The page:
One of the main sights of Taos and New Mexico is the Taos Pueblo, a UNESCO World Heritage Site and a living Native American pueblo that has maintained its culture (to the point of no electricity, running water, etc.). In the very-hot-but-not-super-hot morning, we drove a few minutes from Taos the city to Taos the Pueblo.
We started a tour around the pueblo, beginning at the “new” St. Jerome Church, which felt like something out of a storybook. The original church, parts of which still stand today in the cemetery, was destroyed in 1847 as part of the “Taos Revolt” in the Mexican-American War, which clearly would be remembered differently by the Taonoan people. The contrast of the past and present churches offers a reminder of what could have been.
Our tour came to a close at the small stream that divides Taos Pueblo in two, between Hlauuma, the North House, and Hlaukwima, the South House. Each house has been long inhabited, although many tribal members live in conventional homes outside the pueblo today.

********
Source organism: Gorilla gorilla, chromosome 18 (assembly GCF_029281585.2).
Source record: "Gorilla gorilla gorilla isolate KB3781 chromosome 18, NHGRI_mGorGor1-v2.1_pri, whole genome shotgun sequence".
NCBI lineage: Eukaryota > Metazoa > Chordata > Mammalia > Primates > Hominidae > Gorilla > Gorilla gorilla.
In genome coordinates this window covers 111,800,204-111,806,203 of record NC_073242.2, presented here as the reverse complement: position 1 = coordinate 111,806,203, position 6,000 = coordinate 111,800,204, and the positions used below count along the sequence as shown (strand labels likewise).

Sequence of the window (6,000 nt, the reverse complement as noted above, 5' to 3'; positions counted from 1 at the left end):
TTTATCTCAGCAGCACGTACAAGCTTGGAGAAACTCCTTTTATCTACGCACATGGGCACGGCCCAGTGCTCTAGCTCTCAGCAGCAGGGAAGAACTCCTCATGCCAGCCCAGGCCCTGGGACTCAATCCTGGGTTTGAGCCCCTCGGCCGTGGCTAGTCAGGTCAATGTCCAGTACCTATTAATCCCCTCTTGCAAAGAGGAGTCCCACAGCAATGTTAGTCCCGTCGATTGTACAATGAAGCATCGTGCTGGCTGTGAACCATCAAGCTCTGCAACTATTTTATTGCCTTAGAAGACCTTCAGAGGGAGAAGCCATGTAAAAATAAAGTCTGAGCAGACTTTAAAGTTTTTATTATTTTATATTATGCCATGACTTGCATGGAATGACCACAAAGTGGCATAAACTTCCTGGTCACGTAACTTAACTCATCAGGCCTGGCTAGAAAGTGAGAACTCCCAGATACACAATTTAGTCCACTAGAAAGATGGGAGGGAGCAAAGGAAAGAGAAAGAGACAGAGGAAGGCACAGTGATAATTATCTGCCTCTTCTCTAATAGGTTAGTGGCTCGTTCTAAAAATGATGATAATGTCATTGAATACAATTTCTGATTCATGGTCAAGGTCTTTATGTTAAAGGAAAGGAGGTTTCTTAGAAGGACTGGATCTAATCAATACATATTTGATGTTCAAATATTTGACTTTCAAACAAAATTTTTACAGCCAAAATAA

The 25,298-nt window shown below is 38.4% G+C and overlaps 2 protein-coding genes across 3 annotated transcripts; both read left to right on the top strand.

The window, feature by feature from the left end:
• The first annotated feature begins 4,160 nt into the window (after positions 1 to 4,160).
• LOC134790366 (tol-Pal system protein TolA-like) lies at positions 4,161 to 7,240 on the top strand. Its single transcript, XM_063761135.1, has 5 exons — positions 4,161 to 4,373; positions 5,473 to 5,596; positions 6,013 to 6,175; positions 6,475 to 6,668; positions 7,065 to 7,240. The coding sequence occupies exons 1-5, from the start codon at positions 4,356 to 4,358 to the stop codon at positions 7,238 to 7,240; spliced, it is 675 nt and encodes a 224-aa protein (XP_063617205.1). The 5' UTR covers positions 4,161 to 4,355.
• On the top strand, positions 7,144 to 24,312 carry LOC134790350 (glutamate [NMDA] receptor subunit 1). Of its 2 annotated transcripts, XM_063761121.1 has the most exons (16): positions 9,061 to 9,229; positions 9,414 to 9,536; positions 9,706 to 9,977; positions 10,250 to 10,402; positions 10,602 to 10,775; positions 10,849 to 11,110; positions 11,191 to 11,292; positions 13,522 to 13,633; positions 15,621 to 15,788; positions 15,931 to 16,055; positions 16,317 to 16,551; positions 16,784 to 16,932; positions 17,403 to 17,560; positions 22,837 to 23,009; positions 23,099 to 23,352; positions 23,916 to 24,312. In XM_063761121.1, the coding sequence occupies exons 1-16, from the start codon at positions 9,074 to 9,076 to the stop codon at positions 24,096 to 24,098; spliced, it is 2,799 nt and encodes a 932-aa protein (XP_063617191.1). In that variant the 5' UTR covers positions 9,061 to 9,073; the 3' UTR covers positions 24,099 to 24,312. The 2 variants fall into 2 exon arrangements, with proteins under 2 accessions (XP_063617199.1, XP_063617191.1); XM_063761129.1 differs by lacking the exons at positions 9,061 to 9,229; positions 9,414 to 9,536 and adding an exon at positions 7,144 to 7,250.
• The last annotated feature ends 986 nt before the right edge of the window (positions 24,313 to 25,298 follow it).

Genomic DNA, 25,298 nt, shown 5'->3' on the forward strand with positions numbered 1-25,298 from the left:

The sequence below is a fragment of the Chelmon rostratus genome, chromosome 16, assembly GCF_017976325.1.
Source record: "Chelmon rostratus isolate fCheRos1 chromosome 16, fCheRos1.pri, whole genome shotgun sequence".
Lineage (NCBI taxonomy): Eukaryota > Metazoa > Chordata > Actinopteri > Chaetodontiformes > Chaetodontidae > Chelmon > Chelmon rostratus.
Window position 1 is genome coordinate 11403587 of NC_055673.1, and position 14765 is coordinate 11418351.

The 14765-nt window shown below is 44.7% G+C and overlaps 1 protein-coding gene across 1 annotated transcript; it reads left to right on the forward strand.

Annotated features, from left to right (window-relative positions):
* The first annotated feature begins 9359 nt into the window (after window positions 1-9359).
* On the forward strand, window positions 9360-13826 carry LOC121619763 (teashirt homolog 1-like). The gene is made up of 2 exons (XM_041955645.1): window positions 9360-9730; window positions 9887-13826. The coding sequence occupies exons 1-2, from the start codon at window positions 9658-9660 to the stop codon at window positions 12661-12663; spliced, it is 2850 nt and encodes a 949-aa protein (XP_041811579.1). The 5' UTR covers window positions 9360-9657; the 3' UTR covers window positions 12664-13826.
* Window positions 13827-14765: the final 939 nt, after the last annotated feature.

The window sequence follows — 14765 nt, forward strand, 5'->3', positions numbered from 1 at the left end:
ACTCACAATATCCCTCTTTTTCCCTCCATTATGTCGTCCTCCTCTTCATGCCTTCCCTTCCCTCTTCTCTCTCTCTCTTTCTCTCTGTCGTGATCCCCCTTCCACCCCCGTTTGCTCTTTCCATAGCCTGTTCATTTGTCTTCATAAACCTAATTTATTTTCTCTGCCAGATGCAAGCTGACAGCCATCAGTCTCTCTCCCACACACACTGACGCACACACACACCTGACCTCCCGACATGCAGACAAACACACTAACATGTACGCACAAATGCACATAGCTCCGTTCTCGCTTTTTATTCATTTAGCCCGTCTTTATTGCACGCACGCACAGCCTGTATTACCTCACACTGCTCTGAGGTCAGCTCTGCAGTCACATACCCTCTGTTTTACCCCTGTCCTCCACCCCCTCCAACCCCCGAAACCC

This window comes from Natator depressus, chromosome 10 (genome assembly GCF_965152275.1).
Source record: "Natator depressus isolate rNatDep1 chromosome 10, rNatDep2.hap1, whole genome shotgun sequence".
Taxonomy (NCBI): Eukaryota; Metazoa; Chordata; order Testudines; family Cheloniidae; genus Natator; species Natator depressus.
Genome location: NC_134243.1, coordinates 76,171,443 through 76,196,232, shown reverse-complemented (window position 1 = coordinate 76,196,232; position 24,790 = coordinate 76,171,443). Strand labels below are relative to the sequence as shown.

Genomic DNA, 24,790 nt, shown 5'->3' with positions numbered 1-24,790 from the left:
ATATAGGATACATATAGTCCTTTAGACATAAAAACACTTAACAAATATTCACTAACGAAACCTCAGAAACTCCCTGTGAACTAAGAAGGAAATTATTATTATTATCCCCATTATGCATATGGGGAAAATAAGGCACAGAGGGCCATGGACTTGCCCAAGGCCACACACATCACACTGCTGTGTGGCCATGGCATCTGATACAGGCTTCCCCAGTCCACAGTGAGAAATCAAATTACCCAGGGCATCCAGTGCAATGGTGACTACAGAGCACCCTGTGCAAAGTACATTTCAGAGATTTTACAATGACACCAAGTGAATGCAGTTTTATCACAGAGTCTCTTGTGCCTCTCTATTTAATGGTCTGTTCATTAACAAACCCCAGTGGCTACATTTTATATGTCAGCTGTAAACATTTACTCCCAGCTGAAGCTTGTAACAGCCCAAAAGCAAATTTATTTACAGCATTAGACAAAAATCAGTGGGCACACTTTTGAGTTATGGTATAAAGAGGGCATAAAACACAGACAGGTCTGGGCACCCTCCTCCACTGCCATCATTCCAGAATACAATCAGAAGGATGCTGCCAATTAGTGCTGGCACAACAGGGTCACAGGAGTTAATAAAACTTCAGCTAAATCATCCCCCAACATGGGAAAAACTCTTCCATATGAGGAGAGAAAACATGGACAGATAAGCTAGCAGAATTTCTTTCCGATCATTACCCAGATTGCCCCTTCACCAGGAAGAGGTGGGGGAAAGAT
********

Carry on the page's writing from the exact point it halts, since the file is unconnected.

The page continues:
The sun was high in the sky, and brutal. Shadows were growing long, which added a dramatic effect to our photographs. These pictures remind me of the Palais el-Badi photos from Morocco, with the coloring and angles.
I really couldn’t believe that we were there experiencing such a special, sacred place. It felt welcoming to be there, though I imagine the pueblo has a complicated relationship with tourism. I have complex feelings about the whole thing, but I think it’s better to go and get educated and experience in a purposeful way.
The pictures here are all of Hlaumma, although we did get some fry bread (yum!) at the south house.